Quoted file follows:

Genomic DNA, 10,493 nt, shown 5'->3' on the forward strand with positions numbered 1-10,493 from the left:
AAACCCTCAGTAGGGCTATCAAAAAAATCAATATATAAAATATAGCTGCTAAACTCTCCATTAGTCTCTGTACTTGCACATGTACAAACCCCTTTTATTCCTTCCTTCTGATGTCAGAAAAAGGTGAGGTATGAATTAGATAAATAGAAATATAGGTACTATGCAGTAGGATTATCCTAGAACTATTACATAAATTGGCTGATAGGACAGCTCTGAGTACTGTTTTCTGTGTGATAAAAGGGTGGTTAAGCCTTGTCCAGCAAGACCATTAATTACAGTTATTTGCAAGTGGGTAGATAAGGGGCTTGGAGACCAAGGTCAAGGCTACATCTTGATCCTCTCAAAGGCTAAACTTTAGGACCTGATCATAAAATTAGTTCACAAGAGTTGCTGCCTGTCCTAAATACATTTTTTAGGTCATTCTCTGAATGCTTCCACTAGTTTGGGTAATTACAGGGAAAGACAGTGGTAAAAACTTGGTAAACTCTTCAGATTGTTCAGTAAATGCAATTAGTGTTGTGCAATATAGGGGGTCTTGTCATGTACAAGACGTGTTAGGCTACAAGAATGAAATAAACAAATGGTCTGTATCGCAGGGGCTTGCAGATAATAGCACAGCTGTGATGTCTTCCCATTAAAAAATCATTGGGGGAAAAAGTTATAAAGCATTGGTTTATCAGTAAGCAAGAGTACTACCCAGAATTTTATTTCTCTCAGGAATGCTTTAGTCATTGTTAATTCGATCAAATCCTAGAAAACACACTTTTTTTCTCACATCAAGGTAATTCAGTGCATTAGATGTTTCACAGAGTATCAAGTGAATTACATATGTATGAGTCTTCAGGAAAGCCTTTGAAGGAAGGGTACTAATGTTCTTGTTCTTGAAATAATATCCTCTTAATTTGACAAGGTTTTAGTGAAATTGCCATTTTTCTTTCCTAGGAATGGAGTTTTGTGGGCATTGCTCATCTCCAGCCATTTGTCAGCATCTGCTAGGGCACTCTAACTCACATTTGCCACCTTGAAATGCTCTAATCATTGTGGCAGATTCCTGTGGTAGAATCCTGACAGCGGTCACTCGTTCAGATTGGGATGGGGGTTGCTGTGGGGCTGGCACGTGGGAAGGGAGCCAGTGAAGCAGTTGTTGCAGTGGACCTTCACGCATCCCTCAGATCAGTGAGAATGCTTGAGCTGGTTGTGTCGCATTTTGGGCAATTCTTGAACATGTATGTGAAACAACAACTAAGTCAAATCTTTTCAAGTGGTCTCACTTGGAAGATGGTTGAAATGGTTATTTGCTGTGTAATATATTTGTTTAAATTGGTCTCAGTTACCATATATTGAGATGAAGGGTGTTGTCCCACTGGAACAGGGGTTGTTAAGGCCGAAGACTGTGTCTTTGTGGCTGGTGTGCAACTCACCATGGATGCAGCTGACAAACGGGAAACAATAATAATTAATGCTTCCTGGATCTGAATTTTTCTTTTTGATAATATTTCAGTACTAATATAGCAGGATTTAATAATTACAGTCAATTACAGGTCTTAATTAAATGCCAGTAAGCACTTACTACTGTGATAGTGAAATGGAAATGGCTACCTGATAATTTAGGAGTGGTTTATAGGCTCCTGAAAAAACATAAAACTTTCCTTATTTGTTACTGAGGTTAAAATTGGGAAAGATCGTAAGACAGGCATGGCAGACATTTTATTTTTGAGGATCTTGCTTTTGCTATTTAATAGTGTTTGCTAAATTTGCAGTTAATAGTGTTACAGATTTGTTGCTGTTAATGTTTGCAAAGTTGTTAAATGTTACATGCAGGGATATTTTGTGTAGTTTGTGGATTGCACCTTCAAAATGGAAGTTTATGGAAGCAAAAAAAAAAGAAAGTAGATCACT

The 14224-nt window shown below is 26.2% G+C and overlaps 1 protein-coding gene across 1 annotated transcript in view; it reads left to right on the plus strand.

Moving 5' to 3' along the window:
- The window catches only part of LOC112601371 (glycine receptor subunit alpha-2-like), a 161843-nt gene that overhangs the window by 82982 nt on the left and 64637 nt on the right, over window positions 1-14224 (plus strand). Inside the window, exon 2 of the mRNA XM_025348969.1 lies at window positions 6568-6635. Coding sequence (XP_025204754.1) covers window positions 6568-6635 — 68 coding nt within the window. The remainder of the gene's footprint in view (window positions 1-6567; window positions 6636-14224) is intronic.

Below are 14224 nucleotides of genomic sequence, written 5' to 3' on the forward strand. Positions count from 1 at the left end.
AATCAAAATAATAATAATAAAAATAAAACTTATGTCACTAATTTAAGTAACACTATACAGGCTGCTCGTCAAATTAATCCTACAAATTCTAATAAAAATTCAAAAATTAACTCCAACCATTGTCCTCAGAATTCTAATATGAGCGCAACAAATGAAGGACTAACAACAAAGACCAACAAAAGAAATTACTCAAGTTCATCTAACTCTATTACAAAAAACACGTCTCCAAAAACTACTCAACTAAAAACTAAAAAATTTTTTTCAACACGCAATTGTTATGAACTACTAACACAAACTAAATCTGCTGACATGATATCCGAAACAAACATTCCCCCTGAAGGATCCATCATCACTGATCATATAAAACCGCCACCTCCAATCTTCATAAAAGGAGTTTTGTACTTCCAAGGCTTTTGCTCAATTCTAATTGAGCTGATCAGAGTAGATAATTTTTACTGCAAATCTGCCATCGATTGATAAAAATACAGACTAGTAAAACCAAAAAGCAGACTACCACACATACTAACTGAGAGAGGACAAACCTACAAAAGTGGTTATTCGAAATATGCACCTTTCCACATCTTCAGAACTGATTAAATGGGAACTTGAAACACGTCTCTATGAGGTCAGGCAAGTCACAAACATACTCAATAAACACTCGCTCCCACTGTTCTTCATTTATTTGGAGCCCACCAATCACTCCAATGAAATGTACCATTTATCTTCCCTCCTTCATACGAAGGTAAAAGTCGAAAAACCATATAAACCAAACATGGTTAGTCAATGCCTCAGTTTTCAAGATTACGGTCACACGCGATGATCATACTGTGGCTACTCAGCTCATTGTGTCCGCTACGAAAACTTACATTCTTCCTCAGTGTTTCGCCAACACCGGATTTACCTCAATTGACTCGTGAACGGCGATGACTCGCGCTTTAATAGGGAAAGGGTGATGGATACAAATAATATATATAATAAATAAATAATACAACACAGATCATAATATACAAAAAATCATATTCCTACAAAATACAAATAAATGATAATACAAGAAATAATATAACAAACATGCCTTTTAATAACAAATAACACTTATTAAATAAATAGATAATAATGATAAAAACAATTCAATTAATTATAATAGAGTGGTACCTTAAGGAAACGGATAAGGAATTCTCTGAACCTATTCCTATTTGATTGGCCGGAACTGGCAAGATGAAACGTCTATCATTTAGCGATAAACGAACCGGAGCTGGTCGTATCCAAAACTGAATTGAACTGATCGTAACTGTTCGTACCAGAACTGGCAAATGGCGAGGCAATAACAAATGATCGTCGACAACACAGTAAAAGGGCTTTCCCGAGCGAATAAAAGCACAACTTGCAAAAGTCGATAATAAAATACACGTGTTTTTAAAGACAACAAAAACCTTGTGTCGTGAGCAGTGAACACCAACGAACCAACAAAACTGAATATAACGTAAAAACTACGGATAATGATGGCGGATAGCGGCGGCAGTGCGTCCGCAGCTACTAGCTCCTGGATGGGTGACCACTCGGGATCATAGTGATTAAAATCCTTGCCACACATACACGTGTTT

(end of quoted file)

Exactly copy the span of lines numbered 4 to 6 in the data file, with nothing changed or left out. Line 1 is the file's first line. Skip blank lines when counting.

Moving 5' to 3' along the window:
- The window catches only part of LOC112601371 (glycine receptor subunit alpha-2-like), a 161843-nt gene that overhangs the window by 82982 nt on the left and 64637 nt on the right, over window positions 1-14224 (plus strand). Inside the window, exon 2 of the mRNA XM_025348969.1 lies at window positions 6568-6635. Coding sequence (XP_025204754.1) covers window positions 6568-6635 — 68 coding nt within the window. The remainder of the gene's footprint in view (window positions 1-6567; window positions 6636-14224) is intronic.

Below are 14224 nucleotides of genomic sequence, written 5' to 3' on the forward strand. Positions count from 1 at the left end.